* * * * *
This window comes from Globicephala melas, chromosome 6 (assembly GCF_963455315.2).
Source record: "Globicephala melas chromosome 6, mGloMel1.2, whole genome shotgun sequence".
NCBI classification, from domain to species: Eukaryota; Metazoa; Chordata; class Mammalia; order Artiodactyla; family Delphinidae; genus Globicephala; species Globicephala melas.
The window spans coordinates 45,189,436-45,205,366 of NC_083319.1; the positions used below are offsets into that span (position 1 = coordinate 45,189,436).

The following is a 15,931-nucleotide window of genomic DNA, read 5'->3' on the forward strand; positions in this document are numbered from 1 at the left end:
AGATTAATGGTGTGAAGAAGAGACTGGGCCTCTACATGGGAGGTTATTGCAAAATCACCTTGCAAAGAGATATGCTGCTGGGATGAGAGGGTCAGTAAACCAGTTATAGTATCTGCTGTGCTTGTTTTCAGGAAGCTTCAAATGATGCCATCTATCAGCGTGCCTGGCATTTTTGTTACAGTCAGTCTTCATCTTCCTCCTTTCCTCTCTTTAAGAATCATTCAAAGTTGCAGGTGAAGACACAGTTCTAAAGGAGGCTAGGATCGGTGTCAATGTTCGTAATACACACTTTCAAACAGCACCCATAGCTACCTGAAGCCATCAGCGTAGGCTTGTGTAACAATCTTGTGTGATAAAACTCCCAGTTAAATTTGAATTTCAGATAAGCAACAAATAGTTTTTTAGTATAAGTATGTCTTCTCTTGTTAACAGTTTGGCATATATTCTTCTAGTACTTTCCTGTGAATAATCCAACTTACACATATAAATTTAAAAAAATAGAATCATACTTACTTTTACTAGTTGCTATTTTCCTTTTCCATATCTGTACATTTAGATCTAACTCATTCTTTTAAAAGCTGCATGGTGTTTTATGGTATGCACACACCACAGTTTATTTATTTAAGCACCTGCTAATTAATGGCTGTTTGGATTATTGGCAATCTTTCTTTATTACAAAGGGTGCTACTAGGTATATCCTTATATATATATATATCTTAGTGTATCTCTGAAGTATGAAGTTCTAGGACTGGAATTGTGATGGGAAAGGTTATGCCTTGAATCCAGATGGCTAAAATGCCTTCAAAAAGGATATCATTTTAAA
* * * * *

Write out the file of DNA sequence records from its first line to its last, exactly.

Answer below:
This window comes from Globicephala melas, chromosome 6 (assembly GCF_963455315.2).
Source record: "Globicephala melas chromosome 6, mGloMel1.2, whole genome shotgun sequence".
NCBI classification, from domain to species: Eukaryota; Metazoa; Chordata; class Mammalia; order Artiodactyla; family Delphinidae; genus Globicephala; species Globicephala melas.
The window spans coordinates 45,189,436-45,205,366 of NC_083319.1; the positions used below are offsets into that span (position 1 = coordinate 45,189,436).

The following is a 15,931-nucleotide window of genomic DNA, read 5'->3' on the forward strand; positions in this document are numbered from 1 at the left end:
AGATTAATGGTGTGAAGAAGAGACTGGGCCTCTACATGGGAGGTTATTGCAAAATCACCTTGCAAAGAGATATGCTGCTGGGATGAGAGGGTCAGTAAACCAGTTATAGTATCTGCTGTGCTTGTTTTCAGGAAGCTTCAAATGATGCCATCTATCAGCGTGCCTGGCATTTTTGTTACAGTCAGTCTTCATCTTCCTCCTTTCCTCTCTTTAAGAATCATTCAAAGTTGCAGGTGAAGACACAGTTCTAAAGGAGGCTAGGATCGGTGTCAATGTTCGTAATACACACTTTCAAACAGCACCCATAGCTACCTGAAGCCATCAGCGTAGGCTTGTGTAACAATCTTGTGTGATAAAACTCCCAGTTAAATTTGAATTTCAGATAAGCAACAAATAGTTTTTTAGTATAAGTATGTCTTCTCTTGTTAACAGTTTGGCATATATTCTTCTAGTACTTTCCTGTGAATAATCCAACTTACACATATAAATTTAAAAAAATAGAATCATACTTACTTTTACTAGTTGCTATTTTCCTTTTCCATATCTGTACATTTAGATCTAACTCATTCTTTTAAAAGCTGCATGGTGTTTTATGGTATGCACACACCACAGTTTATTTATTTAAGCACCTGCTAATTAATGGCTGTTTGGATTATTGGCAATCTTTCTTTATTACAAAGGGTGCTACTAGGTATATCCTTATATATATATATATCTTAGTGTATCTCTGAAGTATGAAGTTCTAGGACTGGAATTGTGATGGGAAAGGTTATGCCTTGAATCCAGATGGCTAAAATGCCTTCAAAAAGGATATCATTTTAAA